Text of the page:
After carefully considering the information and public input received throughout its study process, including more than 2,300 survey responses containing 2,700 comments, meetings with 8 Town organizations and 4 potential users of buildings on the site as well as over 750 hours of time spent in over 18 meetings, the Citizens Committee believes that its recommendations include the highest and best long term uses for the 30 acre parcel. These recommendations reflect the Committee members’ individual and collective perspectives, were shaped by the desires of residents and are consistent with Ridgefield’s 2010 Plan of Conservation and Development.
The Committee recommends that the Town seek to develop approximately 12 of the 30 acre parcel into a low impact, environmentally sensitive Cultural Center that includes a picnic area and walking and biking trails, to be experienced and enjoyed by both Town and area residents. The Committee recommends that the Town preserve up to 18 acres, which comprise the balance of the site, as open space.
The basis of the decision is that cultural use of the site is consistent the desire of residents as expressed in multiple surveys and workshops, is consistent with the long term goals of the Ridgefield Plan for Conservation and Development, will likely be a generator of economic growth for the Town, and will be complementary to, and not detract from, existing venues within Town.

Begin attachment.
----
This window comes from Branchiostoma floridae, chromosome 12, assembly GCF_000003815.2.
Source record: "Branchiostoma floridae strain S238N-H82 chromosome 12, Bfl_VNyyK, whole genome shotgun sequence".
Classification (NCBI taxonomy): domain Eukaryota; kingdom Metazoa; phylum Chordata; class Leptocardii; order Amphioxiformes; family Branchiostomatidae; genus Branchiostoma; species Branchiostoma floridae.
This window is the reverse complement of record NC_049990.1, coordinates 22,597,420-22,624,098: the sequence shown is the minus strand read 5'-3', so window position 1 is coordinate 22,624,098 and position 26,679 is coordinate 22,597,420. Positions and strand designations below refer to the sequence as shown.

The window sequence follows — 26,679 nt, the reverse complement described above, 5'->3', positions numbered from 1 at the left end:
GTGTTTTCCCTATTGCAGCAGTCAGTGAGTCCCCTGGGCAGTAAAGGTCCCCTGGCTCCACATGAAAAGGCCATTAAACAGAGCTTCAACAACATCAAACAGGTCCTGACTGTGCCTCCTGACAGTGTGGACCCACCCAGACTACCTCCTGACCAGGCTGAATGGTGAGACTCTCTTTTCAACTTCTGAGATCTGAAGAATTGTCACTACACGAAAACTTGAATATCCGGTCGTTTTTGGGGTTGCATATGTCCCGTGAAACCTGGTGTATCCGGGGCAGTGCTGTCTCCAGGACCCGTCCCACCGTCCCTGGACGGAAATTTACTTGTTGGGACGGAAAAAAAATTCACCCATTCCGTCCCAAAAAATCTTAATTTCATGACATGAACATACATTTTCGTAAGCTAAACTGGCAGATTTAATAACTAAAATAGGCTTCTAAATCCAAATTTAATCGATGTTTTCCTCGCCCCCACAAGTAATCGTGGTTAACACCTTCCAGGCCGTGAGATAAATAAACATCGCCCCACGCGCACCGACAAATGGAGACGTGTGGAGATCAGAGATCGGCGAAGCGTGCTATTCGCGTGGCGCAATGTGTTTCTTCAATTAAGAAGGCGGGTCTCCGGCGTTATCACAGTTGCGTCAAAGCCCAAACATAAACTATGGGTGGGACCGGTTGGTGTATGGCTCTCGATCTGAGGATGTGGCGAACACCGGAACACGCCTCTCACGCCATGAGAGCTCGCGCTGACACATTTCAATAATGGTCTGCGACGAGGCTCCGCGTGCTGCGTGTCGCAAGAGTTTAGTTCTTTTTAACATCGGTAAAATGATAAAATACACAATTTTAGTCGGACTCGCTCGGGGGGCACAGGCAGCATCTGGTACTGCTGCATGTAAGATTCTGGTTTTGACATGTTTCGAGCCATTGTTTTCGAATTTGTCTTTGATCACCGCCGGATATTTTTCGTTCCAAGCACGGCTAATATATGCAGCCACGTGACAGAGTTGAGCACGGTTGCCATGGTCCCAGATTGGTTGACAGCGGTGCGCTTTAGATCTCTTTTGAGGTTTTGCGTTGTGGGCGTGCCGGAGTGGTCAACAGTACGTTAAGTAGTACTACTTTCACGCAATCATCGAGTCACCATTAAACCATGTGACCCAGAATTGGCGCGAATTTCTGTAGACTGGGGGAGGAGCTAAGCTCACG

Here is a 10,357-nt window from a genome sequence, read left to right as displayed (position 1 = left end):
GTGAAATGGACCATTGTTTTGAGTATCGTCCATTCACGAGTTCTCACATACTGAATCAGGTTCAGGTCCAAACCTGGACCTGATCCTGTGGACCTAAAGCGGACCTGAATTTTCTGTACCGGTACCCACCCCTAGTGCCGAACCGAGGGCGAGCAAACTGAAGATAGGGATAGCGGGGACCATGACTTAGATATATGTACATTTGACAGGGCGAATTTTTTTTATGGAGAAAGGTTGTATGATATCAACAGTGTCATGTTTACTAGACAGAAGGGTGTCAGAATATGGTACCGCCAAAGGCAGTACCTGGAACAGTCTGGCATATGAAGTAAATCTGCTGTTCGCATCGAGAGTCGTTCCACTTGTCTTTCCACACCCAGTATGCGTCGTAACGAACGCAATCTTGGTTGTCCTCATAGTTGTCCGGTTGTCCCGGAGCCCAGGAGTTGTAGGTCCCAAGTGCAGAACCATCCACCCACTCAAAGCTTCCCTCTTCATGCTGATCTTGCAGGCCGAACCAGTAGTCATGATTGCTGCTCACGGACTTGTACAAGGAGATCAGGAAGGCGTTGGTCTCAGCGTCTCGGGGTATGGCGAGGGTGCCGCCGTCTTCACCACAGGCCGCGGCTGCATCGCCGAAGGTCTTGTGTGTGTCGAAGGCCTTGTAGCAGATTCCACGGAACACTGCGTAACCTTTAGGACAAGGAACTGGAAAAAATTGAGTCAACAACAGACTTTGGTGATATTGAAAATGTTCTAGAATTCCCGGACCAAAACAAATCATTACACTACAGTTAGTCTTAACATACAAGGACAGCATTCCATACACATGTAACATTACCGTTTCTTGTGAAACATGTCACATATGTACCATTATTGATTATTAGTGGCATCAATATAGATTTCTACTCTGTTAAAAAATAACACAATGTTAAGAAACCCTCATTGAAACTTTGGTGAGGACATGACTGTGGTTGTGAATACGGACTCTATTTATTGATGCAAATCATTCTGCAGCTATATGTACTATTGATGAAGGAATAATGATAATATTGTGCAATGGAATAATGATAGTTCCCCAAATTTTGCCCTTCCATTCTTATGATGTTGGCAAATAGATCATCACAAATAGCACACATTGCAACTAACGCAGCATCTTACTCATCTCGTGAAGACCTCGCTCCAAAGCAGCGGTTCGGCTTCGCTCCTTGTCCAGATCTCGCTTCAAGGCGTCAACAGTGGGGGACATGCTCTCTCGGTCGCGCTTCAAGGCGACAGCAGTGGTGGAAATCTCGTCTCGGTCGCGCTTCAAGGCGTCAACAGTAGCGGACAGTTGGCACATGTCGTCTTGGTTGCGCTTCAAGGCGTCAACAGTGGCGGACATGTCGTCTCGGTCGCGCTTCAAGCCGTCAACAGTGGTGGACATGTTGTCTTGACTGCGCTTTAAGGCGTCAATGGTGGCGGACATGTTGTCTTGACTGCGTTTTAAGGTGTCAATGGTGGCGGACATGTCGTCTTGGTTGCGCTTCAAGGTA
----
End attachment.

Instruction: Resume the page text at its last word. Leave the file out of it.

Key elements of the recommendations included:
- Earmark the Auditorium for use as a music/theatre venue. The Committee met with representatives of Act of CT, a to-be-formed 501(c)(3) corporation, which intends to draw from professional and local talent to offer limited run theatrical productions and theatrical education and training. The Committee believes their proposed use is consistent with the vision of developing a Cultural Center. Act of CT has indicated their willingness and ability to invest in the Auditorium to restore and establish it as an attractive and functional venue. Further, the Committee believes the renovation of the Auditorium and the proposed use of this space will be an asset to the community.
- Retain the Philip Johnson Building on the site based on its historical and cultural importance. The building will require significant capital investment to renovate it for re-use. In addition, its interior layout with many small offices and limited common work space has low appeal to typical modern day office users. The Committee met with representatives of BassamFellows, a modern design firm based in New Canaan whose principals have expressed a strong interest in purchasing the building and restoring and maintaining it as closely as possible to its initial design and use. The Committee believed that BassamFellows’ proposed use, for their headquarters, design center and showroom, aligned with the vision of developing a Cultural Center. Additionally, BassamFellows expressed a willingness to invest to bring the building back to essentially its original condition. They have also indicated their willingness to allow “others” from the community to have access to and tour the space on a limited, pre-scheduled basis.
- Proceed, as a Phase 2, with the design and the development of an Outdoor Stage/Amphitheater, which is the centerpiece of the proposed Cultural Center.